The state must reject provisional ballots if they are cast in the wrong precinct, a federal judge said Thursday in the latest in a series of opinions on how such votes should be counted.

U.S. District Judge Robert L. Hinkle (search) ruled voters who show up at a polling place and aren't on the rolls should be allowed to submit a provisional ballot — in case it's later determined they were in the properly assigned precinct.

But he said federal law doesn't require the state to count the ballot if it's determined the voter submitted the ballot somewhere other than the assigned precinct.

A provisional ballot is held until officials determine if the person was entitled to vote. If they should have been allowed to vote, the ballot counts; if not, it's thrown out.

The ruling comes in a case brought by Democrats, who wanted the judge to block Secretary of State Glenda Hood from ordering that provisional ballots be tallied only if they were cast in the correct precinct.

Hood spokeswoman Alia Faraj said the ruling was "a victory for all Floridians who want an orderly election" Nov. 2.

"Florida law simply requires that those who use provisional ballots be treated equally with all other voters who have to cast their ballots in their assigned precinct," Faraj said.

Mark Herron, a lawyer for the Democrats, said Hinkle's ruling doesn't make sense. "You'd think people who are entitled to vote are entitled to have their ballots counted," he said.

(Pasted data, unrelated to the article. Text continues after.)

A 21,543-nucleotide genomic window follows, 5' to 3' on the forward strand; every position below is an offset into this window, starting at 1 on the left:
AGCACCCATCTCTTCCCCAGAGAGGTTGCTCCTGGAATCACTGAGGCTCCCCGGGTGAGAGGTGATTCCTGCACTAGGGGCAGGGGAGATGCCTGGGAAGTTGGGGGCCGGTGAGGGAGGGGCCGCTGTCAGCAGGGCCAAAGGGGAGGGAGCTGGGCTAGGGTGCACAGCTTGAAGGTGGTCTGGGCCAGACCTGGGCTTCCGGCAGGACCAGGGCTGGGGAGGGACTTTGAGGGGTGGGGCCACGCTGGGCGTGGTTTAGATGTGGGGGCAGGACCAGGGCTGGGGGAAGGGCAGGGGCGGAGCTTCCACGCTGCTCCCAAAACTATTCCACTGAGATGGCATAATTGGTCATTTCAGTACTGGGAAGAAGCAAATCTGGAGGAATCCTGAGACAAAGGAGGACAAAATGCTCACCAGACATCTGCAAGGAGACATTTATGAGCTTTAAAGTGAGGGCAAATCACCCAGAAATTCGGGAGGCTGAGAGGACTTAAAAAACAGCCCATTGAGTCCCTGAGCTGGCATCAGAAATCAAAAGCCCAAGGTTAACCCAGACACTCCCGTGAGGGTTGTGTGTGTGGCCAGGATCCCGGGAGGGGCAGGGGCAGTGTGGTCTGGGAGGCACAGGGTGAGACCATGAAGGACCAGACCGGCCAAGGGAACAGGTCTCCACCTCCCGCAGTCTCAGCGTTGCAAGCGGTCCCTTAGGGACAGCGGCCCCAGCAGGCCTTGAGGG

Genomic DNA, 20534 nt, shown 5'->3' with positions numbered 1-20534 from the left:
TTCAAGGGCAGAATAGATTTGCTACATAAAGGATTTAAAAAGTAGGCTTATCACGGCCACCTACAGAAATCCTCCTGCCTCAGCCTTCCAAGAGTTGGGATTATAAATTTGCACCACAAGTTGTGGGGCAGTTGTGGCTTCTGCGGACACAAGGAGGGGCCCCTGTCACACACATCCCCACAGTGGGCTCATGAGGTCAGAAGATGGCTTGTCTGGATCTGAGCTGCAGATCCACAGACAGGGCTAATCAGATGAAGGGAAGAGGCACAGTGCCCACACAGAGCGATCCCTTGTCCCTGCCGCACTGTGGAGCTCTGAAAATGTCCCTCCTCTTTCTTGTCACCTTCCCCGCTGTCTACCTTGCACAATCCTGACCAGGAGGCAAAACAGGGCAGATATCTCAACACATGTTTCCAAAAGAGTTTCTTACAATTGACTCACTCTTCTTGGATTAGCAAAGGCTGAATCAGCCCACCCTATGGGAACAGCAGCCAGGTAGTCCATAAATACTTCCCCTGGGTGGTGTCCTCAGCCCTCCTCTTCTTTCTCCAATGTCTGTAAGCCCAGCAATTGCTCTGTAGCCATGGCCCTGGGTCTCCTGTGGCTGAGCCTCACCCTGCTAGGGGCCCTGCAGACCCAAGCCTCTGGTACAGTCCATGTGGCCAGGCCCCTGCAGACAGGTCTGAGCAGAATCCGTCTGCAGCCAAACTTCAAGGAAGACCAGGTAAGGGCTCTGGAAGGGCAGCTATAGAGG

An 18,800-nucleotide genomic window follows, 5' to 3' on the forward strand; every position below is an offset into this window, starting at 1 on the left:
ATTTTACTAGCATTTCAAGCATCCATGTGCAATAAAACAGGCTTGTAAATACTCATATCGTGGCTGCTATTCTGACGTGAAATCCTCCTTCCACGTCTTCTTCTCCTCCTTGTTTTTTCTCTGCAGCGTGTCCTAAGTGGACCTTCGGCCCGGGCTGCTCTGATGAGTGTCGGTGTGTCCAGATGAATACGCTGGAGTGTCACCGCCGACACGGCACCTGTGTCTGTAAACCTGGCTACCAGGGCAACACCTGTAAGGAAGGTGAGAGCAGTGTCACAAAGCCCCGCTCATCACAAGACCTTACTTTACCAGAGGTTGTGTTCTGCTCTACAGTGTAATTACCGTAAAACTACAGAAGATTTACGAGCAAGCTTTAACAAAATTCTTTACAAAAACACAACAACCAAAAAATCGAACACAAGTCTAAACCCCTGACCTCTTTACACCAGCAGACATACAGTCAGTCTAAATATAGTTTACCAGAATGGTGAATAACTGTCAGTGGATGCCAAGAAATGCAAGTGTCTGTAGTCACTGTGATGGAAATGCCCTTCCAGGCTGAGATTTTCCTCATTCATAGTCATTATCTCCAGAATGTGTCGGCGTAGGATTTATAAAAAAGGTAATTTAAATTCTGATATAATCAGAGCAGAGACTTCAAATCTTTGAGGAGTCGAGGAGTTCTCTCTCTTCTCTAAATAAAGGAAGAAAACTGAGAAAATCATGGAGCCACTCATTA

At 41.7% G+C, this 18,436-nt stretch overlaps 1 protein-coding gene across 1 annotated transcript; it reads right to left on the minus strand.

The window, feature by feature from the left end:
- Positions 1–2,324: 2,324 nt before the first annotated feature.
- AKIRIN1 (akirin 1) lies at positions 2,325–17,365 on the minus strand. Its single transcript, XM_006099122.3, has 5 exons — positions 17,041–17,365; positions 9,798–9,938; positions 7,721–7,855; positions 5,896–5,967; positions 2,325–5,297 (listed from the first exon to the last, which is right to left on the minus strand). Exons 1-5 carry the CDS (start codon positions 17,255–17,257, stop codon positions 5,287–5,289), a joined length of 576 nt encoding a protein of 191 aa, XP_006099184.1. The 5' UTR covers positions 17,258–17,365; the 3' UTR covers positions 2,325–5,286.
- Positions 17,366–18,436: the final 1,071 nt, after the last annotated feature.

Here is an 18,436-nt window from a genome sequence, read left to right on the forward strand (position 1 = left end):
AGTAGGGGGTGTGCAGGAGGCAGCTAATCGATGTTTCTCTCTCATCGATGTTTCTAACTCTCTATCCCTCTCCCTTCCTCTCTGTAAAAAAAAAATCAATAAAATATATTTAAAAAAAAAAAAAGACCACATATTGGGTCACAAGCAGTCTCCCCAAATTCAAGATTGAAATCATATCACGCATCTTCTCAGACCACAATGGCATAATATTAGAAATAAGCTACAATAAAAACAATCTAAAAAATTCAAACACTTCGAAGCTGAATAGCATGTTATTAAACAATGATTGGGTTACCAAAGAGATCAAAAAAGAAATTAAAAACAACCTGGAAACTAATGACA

Herron said the party hadn't decided whether to appeal.

Provisional ballots are required nationally for the first time this year. They are supposed to prevent what happened in the 2000 election, when an estimated 1.5 million registered voters were mistakenly turned away from the polls because of clerical errors or other problems.

Democrats have sued in states where election officials have ruled that provisional ballots should not be considered valid if voters cast them in the wrong precinct — a potential disadvantage to poor people who tend to move more frequently.

The election officials say the measures are needed to ensure fair elections, but Democrats say it unconstitutionally disenfranchises voters who may not know their polling place.

Federal judges around the country have issued differing opinions on the matter.

In Michigan, a judge said provisional ballots must be counted if cast by voters at the wrong precinct but in the right city, township or village. In Ohio, a judge ruled voters who show up at the wrong polling place can still cast ballots as long as they are in the county where they are registered.

In Missouri and Colorado, judges have ruled votes in the wrong place don't have to be counted.

The Florida Democratic Party had asserted prospective voters have a right to have their ballot counted whether they're at the proper polling precinct or not; Democrats argued voters in Florida are registered in a particular county, not a neighborhood.